Photo: Karina Canellakis by Mathias Bothor
Tuesday, August 22, 2023
From London to Toronto, from Seoul to your very own home – The Classical Station’s reach spans across the globe. Have you ever considered becoming a part of our worldwide community of music lovers?
By becoming a sustaining member, you don’t just support us; you become an integral part of a mission to spread the joy and depth of classical music to every corner of the world. Whether you choose to contribute $10, $20, $30, or more each month, your generosity ensures that the timeless art of classical music continues to resonate with people everywhere.
This financial support helps us cultivate a global appreciation for the great masterpieces, inspire new audiences, and connect with classical enthusiasts like yourself. It’s more than a donation; it’s an investment in a musical legacy.
Join us in this harmonious journey and become a sustainer today. You can easily contribute online or reach out to us at 800-556-5178. Your support means the world to us, and we thank you for helping make music that truly transcends borders.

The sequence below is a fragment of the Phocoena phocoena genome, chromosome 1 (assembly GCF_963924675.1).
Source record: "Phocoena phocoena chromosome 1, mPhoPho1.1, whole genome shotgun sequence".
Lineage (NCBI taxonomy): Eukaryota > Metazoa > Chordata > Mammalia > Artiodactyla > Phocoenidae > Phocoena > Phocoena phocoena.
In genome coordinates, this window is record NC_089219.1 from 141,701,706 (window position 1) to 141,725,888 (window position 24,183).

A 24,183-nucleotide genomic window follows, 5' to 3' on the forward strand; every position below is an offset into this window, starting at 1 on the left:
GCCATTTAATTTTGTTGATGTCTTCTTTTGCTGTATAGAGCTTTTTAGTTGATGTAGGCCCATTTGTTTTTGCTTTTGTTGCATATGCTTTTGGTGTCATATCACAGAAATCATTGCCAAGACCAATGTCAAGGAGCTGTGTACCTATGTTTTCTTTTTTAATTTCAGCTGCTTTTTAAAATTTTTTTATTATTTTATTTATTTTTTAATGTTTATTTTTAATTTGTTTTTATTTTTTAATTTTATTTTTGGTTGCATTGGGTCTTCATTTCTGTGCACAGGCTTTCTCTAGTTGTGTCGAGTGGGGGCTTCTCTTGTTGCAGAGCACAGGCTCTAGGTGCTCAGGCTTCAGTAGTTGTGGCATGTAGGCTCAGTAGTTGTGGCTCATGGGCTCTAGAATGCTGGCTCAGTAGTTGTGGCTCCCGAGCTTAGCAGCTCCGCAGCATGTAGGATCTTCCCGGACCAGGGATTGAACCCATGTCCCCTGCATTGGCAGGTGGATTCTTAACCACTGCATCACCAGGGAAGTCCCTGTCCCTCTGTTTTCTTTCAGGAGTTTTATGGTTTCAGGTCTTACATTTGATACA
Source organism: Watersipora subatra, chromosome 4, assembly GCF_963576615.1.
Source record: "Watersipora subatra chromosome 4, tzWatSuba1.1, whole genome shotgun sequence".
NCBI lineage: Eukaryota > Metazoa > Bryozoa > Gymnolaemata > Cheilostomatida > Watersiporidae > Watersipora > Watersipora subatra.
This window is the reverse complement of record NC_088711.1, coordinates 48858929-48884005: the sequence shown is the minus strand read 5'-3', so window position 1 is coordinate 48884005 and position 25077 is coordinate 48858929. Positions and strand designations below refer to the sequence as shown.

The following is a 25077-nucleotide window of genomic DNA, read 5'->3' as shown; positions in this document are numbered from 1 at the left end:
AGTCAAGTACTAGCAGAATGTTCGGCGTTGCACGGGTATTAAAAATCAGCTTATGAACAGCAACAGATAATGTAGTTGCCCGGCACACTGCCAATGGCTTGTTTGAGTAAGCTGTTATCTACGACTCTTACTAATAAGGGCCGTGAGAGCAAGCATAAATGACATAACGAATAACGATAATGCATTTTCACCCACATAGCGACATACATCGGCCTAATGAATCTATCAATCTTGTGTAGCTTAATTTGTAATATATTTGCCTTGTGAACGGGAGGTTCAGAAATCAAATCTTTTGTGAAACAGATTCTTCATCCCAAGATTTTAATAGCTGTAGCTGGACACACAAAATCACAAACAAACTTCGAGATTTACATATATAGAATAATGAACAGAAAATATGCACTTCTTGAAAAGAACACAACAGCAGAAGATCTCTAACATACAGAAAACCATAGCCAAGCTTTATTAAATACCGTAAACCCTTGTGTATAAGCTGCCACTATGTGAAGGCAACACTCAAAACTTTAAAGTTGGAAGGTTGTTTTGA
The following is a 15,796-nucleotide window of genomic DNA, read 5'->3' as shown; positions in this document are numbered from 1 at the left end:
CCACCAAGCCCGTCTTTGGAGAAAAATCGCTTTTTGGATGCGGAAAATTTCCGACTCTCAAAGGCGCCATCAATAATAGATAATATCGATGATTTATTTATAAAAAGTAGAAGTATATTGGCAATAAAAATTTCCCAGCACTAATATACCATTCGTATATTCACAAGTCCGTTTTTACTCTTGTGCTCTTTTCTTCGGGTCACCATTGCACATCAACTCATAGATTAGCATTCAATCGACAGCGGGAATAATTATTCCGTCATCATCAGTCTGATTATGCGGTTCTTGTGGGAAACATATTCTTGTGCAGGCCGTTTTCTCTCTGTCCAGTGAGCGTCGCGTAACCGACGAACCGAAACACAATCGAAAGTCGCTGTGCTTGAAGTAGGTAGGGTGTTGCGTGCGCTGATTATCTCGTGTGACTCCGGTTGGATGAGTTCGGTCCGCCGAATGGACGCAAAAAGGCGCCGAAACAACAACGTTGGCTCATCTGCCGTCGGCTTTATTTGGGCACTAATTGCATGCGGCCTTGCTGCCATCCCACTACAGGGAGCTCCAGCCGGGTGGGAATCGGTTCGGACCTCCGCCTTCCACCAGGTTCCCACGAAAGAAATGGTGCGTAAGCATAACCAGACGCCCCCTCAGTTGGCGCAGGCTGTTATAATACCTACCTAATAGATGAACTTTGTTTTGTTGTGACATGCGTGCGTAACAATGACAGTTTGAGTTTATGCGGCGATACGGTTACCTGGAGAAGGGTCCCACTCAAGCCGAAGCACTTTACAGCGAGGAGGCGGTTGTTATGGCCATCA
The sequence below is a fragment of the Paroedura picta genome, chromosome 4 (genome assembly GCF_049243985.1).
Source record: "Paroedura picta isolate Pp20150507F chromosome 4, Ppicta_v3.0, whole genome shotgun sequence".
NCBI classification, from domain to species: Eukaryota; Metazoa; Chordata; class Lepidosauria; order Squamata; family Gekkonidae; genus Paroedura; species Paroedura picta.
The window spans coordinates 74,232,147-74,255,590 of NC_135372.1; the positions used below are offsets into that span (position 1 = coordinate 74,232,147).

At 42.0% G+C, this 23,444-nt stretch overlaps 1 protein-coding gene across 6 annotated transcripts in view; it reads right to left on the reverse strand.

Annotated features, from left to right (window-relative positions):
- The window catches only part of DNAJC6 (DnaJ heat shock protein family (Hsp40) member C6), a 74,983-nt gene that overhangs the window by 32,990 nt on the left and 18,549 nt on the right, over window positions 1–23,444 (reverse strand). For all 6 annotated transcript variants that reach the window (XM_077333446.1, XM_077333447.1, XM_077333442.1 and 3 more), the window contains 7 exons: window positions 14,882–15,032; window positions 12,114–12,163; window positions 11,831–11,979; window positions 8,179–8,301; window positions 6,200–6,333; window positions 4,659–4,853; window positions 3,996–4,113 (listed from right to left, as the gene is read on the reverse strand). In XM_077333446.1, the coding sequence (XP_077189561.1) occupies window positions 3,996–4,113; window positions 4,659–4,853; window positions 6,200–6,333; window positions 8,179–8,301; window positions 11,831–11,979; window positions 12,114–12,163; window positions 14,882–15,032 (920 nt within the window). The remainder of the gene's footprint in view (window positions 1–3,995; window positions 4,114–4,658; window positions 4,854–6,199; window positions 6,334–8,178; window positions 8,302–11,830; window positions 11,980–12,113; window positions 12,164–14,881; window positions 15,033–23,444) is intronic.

Gibbons was the second son of Orlando Gibbons who was one of England’s prominent composers of the late Tudor period. Sir Edward Bairstow was Organist of York Minster from 1913 to 1946. It was Claude Debussy who stated that “Works of art make rules; rules do not make works of art.” The two leading impressionistic composers, Debussy and Ravel, delighted in breaking musical rules. The result was a whole fresh approach to musical composition.
Photo: Claude Debussy, Félix Nadar, Public Domain, Wikimedia Commons
Monday, August 21, 2023
This evening, Monday Night at the Symphony features the English Chamber Orchestra. The program includes music by Wolfgang Amadeus Mozart, Benjamin Britten, and Frederick Delius conducted by Daniel Barenboim, Raymond Leppard, and Richard Bonynge.
The concert begins at 8 p.m. Eastern. Tell your smart device to “Play The Classical Station.”
Sister of Nadia Boulanger who taught many American musicians, Lili was a child prodigy who died at the very young age of twenty-five. Her compositions reveal a remarkable talent, leaving one to marvel at what might have been had she lived longer. Active from the 50s to the 80s, Dame Janet Baker was highly regarded for her interpretations of baroque as well as contemporary music. Happy 89th birthday, Dame Janet!
Photo: Lili Boulanger, Unknown Author, Public Domain, Wikimedia Commons